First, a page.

Sting has sold his back catalogue, featuring hits including Roxanne, Every Breath You Take and Englishman in New York, to Universal Music in a deal thought to be worth up to $300m (£221m).
The 70-year old, who found global fame as a member of the Police in the late 1970s and early 80s before going solo, becomes the latest big name musician to cash in on a long and successful career.
While the details of the deal were not disclosed, the volume and popularity of Sting’s work makes it one of the most valuable back catalogue transactions.
“It felt natural to unite everything in one trusted home,” said the musician, real name Gordon Sumner. “It is absolutely essential to me that my career’s body of work has a home where it is valued and respected. Not only to connect with longtime fans in new ways but also to introduce my songs to new audiences, musicians and generations.”
The deal unites Sting’s back catalogue, which had been with rival Sony Music Publishing, and his recorded music at Universal Music Publishing, part of the world’s biggest music group, where he has been signed at various labels for his entire career.
“We are honoured that by choosing Universal for his music publishing, Sting’s entire body of work as a songwriter and recording artist – from the Police to his solo work – will all be within the Universal family,” said Sir Lucian Grainge, chairman and chief executive of the Amsterdam-listed music group. “It is a responsibility we don’t take lightly.”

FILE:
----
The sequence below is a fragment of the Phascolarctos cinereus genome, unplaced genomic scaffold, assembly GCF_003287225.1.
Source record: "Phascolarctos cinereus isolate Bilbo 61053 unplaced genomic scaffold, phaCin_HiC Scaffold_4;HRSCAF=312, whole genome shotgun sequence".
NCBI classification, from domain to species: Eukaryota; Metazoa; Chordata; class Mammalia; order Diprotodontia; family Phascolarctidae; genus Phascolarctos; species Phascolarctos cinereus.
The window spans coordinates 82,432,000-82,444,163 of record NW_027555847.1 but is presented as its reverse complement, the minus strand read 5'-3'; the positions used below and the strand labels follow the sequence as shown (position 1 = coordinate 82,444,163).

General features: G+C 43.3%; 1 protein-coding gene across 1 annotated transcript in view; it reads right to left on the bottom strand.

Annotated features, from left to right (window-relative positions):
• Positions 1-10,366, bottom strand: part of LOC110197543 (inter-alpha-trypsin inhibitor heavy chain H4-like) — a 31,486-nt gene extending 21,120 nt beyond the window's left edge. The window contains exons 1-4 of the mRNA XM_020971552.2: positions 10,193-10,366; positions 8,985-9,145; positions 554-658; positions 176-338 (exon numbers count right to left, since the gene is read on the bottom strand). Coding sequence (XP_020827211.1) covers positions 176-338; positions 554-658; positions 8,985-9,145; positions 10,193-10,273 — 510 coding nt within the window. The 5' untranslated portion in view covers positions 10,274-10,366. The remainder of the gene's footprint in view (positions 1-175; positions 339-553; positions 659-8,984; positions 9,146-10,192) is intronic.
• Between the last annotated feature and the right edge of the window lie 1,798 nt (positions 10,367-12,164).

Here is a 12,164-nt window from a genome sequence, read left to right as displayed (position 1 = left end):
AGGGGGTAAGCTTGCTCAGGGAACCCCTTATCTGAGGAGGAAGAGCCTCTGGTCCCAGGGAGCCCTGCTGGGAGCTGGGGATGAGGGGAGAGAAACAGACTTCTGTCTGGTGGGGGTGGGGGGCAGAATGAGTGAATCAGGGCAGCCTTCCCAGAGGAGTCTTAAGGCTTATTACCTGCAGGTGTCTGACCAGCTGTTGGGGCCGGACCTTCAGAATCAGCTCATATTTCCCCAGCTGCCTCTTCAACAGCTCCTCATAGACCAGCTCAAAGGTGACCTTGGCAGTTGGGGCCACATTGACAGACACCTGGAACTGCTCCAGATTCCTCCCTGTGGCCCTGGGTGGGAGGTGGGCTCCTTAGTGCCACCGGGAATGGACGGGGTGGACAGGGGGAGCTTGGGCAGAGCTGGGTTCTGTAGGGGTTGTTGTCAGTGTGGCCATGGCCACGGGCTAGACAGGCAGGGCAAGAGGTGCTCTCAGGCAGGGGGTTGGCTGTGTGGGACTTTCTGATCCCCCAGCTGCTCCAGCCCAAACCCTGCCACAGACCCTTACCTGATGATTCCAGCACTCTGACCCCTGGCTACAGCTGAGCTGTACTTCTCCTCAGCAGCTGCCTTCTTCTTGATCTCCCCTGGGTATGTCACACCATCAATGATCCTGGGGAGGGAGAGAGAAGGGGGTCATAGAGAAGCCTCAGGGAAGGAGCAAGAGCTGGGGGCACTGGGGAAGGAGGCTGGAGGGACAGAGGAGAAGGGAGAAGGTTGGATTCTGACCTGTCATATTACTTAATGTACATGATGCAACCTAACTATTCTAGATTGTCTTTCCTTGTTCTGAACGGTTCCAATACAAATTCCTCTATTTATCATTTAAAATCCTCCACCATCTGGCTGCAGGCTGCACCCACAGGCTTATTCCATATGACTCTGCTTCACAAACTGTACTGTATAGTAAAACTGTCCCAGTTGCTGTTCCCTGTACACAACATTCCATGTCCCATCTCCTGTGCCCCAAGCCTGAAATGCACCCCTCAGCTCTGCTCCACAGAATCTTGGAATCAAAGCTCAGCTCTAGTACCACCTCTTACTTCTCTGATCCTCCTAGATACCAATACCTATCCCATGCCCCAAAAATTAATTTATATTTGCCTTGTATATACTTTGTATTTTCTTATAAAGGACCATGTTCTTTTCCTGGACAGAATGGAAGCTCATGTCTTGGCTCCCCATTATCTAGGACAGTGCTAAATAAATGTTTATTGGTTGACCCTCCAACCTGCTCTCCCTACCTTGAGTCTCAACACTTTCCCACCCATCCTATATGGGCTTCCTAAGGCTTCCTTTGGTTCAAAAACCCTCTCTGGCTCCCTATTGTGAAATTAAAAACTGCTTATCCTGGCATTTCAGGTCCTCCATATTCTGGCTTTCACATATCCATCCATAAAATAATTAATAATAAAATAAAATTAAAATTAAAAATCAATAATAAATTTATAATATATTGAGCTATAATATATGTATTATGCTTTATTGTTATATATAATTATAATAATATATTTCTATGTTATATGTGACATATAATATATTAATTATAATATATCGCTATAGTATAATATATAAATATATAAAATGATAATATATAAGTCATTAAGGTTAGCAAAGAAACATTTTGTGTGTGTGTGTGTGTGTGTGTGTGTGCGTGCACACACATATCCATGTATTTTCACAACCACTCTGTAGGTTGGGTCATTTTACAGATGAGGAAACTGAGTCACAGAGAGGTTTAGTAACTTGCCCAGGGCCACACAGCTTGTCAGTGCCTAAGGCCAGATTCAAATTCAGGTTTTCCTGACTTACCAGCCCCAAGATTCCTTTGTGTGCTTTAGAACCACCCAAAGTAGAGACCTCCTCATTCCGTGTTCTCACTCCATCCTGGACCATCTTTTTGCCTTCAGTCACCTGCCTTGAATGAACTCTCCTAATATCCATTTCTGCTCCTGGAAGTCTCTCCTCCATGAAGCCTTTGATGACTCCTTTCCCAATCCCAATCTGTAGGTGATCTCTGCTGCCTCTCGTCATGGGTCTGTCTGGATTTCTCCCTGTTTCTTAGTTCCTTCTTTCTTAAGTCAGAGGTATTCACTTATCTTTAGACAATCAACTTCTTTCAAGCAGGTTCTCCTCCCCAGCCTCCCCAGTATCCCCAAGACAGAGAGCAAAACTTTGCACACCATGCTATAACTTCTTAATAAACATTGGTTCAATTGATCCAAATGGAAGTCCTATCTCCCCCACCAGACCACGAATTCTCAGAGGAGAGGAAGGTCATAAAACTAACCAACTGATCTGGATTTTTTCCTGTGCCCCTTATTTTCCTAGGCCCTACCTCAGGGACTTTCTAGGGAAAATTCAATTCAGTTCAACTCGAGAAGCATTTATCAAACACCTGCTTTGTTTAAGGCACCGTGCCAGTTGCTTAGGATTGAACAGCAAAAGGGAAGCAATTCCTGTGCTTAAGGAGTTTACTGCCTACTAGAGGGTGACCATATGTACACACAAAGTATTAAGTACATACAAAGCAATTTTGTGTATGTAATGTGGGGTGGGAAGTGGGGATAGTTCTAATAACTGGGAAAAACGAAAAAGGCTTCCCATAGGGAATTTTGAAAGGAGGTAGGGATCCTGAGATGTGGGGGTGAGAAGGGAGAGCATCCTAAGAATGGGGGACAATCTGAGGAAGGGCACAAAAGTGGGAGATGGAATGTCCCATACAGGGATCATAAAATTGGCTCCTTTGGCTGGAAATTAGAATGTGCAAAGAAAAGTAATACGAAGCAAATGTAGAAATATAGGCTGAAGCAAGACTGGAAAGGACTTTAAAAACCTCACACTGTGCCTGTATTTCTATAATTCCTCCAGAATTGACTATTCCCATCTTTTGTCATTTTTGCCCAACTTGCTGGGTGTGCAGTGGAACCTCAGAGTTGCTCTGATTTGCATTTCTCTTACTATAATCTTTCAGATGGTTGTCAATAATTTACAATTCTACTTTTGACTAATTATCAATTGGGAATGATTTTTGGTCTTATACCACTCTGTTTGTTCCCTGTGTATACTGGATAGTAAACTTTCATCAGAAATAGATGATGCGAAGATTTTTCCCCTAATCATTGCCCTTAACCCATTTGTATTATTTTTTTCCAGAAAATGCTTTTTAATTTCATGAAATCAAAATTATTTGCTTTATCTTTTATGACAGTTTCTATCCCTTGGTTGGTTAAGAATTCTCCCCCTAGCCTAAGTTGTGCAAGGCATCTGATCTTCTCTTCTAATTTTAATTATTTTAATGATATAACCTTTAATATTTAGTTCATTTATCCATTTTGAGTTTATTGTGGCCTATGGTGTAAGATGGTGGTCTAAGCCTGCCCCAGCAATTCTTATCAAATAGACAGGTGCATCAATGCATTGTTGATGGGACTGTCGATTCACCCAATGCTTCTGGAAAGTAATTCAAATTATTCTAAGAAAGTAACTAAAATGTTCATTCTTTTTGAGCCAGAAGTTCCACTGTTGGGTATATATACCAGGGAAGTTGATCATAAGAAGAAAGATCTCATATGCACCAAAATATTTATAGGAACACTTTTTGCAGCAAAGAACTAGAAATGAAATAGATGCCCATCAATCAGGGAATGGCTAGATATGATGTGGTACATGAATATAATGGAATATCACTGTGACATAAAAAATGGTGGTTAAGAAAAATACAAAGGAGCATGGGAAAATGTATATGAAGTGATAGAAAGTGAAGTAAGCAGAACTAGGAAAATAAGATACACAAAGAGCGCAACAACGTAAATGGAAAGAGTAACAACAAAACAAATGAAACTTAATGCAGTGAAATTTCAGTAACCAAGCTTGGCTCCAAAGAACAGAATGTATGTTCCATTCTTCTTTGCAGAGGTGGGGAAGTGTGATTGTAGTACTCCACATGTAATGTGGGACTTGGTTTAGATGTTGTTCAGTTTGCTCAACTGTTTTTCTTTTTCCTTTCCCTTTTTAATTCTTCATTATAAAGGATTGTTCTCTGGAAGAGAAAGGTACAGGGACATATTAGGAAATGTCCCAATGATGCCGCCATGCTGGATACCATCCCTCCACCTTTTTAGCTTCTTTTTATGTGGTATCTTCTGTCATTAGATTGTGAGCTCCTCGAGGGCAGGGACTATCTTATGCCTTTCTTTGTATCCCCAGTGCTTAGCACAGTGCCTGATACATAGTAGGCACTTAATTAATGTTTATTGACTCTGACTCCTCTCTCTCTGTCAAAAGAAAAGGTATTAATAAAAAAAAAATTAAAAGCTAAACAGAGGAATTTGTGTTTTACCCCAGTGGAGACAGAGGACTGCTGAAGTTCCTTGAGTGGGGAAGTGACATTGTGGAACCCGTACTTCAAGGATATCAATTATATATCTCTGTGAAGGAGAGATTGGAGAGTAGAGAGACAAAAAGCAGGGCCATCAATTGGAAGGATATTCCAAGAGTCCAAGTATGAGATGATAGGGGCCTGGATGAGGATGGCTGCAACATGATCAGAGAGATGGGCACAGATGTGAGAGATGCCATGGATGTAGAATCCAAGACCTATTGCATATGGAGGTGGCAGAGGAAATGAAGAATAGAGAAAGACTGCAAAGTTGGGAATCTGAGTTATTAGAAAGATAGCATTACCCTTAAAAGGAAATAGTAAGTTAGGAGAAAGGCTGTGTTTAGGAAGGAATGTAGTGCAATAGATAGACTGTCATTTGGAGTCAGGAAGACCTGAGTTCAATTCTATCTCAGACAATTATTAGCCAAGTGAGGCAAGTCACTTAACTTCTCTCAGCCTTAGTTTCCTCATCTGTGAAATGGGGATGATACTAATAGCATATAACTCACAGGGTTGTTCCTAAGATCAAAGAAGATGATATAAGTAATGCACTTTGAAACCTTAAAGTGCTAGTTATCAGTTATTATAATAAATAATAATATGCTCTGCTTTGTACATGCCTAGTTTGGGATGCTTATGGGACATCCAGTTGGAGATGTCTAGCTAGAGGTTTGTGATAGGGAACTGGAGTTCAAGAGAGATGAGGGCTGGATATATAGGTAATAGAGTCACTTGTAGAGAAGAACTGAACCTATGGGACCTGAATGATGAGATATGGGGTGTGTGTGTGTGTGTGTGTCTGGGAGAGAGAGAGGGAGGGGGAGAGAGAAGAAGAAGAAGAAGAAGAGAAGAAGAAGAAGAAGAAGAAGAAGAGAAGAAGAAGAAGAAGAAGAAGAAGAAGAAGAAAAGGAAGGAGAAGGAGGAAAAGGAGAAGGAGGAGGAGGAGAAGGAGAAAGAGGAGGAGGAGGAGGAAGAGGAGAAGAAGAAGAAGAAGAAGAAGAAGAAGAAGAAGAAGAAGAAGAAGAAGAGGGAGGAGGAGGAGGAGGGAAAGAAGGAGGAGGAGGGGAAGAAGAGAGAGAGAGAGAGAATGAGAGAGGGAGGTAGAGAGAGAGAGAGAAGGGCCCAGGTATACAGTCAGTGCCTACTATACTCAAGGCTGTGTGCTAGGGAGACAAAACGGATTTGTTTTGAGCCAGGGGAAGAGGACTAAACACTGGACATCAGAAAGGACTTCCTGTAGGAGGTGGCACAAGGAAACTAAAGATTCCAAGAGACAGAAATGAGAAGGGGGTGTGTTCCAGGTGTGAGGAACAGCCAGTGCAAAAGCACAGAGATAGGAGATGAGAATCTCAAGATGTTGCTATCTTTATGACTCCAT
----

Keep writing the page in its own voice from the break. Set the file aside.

The streaming-fuelled recovery in the music industry has resulted in a gold rush for artists with global and evergreen hits, as music companies, private equity and publicly listed firms such as Hipgnosis seek to strike deals to control song rights.
In December, Bruce Springsteen sold his entire song catalogue to Sony Music in a deal worth $500m, while David Bowie’s estate struck a $250m deal with Warner Music.
In 2020, Bob Dylan sold his entire catalogue of 600 songs, including Blowin’ in the Wind and Knockin’ on Heaven’s Door, to Universal for almost $400m, seting an industry benchmark for future deals. Last January, Neil Young sold 50% of his catalogue to London-listed Hipgnosis for approximately $150m.